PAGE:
NotesFAQContact Us
Search Tips
Peer reviewed Peer reviewed
Direct linkDirect link
ERIC Number: EJ1064521
Record Type: Journal
Publication Date: 2015
Pages: 23
Abstractor: As Provided
Reference Count: 74
ISSN: ISSN-0950-0693
The Learning Benefits of Being Willing and Able to Engage in Scientific Argumentation
Bathgate, Meghan; Crowell, Amanda; Schunn, Christian; Cannady, Mac; Dorph, Rena
International Journal of Science Education, v37 n10 p1590-1612 2015
Engaging in science as an argumentative practice can promote students' critical thinking, reflection, and evaluation of evidence. However, many do not approach science in this way. Furthermore, the presumed confrontational nature of argumentation may run against cultural norms particularly during the sensitive time of early adolescence. This paper explores whether middle-school students' ability to engage in critical components of argumentation in science impacts science classroom learning. It also examines whether students' "willingness" to do so attenuates or moderates that benefit. In other words, does one need to be both willing and able to engage critically with the discursive nature of science to receive benefits to learning? This study of middle-school students participating in four months of inquiry science shows a positive impact of argumentative sensemaking ability on learning, as well as instances of a moderating effect of one's willingness to engage in argumentative discourse. Possible mechanisms and the potential impacts to educational practices are discussed.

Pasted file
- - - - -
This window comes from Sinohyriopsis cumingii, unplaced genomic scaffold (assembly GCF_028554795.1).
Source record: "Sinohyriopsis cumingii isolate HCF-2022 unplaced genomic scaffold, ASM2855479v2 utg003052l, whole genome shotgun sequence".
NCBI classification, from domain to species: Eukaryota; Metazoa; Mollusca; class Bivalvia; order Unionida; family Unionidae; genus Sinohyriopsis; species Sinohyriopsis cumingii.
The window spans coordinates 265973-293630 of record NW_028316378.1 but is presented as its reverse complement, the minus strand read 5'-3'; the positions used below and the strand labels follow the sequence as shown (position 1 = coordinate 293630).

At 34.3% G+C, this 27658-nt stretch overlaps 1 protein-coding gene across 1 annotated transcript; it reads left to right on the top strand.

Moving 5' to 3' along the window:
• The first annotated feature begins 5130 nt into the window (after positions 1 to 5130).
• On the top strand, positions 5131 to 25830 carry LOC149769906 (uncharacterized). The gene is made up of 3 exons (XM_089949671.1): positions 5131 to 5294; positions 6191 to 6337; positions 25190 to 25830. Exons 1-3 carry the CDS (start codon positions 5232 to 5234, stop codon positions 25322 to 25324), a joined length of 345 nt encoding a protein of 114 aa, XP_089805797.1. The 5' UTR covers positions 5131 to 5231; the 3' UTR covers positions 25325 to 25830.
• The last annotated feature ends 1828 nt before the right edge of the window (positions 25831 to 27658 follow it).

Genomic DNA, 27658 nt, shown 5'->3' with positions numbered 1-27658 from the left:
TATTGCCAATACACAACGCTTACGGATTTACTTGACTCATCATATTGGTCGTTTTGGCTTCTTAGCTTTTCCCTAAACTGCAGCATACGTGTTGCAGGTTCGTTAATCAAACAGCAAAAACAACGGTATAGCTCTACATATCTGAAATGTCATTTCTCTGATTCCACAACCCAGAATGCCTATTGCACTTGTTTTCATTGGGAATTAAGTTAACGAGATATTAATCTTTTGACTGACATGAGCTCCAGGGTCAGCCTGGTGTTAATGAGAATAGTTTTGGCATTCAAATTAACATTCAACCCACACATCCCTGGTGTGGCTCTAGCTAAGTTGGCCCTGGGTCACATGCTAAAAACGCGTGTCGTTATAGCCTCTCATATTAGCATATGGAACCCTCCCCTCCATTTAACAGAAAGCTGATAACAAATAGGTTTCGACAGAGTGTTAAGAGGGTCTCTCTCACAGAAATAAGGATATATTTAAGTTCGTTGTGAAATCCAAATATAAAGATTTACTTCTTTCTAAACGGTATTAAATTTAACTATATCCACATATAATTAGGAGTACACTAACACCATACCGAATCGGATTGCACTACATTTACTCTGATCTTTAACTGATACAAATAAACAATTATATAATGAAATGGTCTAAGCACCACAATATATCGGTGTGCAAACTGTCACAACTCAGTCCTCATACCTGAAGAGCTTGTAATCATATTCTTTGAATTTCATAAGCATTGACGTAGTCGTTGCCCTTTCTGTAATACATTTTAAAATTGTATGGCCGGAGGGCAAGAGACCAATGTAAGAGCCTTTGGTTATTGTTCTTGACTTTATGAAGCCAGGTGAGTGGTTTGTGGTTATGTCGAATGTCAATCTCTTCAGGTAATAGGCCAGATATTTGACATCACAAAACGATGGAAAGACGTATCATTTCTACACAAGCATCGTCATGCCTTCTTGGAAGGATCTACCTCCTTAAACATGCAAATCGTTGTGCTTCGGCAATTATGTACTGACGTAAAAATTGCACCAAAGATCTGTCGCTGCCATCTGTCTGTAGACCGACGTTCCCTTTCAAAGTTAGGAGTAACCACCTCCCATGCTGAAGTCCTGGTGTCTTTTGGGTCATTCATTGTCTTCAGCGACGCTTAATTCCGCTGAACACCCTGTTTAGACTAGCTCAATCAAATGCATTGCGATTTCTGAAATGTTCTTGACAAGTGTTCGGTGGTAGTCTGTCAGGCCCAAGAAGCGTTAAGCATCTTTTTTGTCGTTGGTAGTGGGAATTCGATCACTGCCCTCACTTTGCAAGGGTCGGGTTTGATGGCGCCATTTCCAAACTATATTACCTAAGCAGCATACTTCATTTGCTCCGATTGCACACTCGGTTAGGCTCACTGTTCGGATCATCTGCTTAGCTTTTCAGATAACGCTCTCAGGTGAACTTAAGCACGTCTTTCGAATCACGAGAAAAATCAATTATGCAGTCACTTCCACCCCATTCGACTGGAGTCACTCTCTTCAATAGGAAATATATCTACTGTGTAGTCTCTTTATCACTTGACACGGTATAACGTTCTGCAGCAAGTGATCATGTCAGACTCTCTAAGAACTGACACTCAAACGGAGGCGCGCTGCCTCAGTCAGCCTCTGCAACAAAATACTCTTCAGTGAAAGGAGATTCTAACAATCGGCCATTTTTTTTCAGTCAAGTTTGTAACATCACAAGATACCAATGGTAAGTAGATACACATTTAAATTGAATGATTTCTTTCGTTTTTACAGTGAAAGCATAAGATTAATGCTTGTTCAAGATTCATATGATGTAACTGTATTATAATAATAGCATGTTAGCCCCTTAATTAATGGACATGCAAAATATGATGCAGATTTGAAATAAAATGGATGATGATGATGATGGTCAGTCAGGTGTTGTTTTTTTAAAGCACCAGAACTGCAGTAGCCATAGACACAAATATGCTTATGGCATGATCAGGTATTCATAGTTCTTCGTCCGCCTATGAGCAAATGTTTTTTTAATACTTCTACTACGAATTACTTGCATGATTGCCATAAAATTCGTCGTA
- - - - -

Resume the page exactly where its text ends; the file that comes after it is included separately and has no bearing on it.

Routledge. Available from: Taylor & Francis, Ltd. 325 Chestnut Street Suite 800, Philadelphia, PA 19106. Tel: 800-354-1420; Fax: 215-625-2940; Web site:
Publication Type: Journal Articles; Reports - Research
Education Level: Middle Schools; Secondary Education; Junior High Schools; Grade 6; Intermediate Grades; Elementary Education
Audience: N/A
Language: English
Sponsor: N/A
Authoring Institution: N/A